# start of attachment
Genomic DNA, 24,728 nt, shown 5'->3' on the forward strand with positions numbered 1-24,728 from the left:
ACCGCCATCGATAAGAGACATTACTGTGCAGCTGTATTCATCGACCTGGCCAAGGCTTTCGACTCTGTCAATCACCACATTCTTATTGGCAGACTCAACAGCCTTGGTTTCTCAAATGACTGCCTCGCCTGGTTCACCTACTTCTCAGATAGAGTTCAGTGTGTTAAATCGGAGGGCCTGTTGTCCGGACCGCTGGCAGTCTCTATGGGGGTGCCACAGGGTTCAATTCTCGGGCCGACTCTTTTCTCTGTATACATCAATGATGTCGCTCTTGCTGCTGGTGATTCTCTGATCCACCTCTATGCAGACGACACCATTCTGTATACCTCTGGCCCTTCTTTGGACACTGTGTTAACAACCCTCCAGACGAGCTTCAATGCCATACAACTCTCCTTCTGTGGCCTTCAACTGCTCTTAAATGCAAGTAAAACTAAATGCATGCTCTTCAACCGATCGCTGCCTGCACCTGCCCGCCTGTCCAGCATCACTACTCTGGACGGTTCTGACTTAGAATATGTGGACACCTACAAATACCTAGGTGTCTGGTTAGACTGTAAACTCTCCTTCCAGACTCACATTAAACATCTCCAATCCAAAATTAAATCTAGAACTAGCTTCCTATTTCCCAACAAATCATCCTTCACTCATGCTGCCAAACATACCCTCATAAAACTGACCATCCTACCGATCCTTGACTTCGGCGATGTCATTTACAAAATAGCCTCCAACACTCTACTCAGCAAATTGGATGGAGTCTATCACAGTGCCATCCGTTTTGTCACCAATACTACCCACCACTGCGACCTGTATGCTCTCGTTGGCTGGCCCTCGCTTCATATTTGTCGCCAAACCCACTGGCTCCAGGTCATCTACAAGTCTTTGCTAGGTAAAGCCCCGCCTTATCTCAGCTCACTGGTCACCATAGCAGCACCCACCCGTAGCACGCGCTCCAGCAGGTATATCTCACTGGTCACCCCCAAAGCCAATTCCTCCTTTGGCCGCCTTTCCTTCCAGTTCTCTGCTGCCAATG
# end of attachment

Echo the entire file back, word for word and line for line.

Genomic DNA, 24,728 nt, shown 5'->3' on the forward strand with positions numbered 1-24,728 from the left:
ACCGCCATCGATAAGAGACATTACTGTGCAGCTGTATTCATCGACCTGGCCAAGGCTTTCGACTCTGTCAATCACCACATTCTTATTGGCAGACTCAACAGCCTTGGTTTCTCAAATGACTGCCTCGCCTGGTTCACCTACTTCTCAGATAGAGTTCAGTGTGTTAAATCGGAGGGCCTGTTGTCCGGACCGCTGGCAGTCTCTATGGGGGTGCCACAGGGTTCAATTCTCGGGCCGACTCTTTTCTCTGTATACATCAATGATGTCGCTCTTGCTGCTGGTGATTCTCTGATCCACCTCTATGCAGACGACACCATTCTGTATACCTCTGGCCCTTCTTTGGACACTGTGTTAACAACCCTCCAGACGAGCTTCAATGCCATACAACTCTCCTTCTGTGGCCTTCAACTGCTCTTAAATGCAAGTAAAACTAAATGCATGCTCTTCAACCGATCGCTGCCTGCACCTGCCCGCCTGTCCAGCATCACTACTCTGGACGGTTCTGACTTAGAATATGTGGACACCTACAAATACCTAGGTGTCTGGTTAGACTGTAAACTCTCCTTCCAGACTCACATTAAACATCTCCAATCCAAAATTAAATCTAGAACTAGCTTCCTATTTCCCAACAAATCATCCTTCACTCATGCTGCCAAACATACCCTCATAAAACTGACCATCCTACCGATCCTTGACTTCGGCGATGTCATTTACAAAATAGCCTCCAACACTCTACTCAGCAAATTGGATGGAGTCTATCACAGTGCCATCCGTTTTGTCACCAATACTACCCACCACTGCGACCTGTATGCTCTCGTTGGCTGGCCCTCGCTTCATATTTGTCGCCAAACCCACTGGCTCCAGGTCATCTACAAGTCTTTGCTAGGTAAAGCCCCGCCTTATCTCAGCTCACTGGTCACCATAGCAGCACCCACCCGTAGCACGCGCTCCAGCAGGTATATCTCACTGGTCACCCCCAAAGCCAATTCCTCCTTTGGCCGCCTTTCCTTCCAGTTCTCTGCTGCCAATG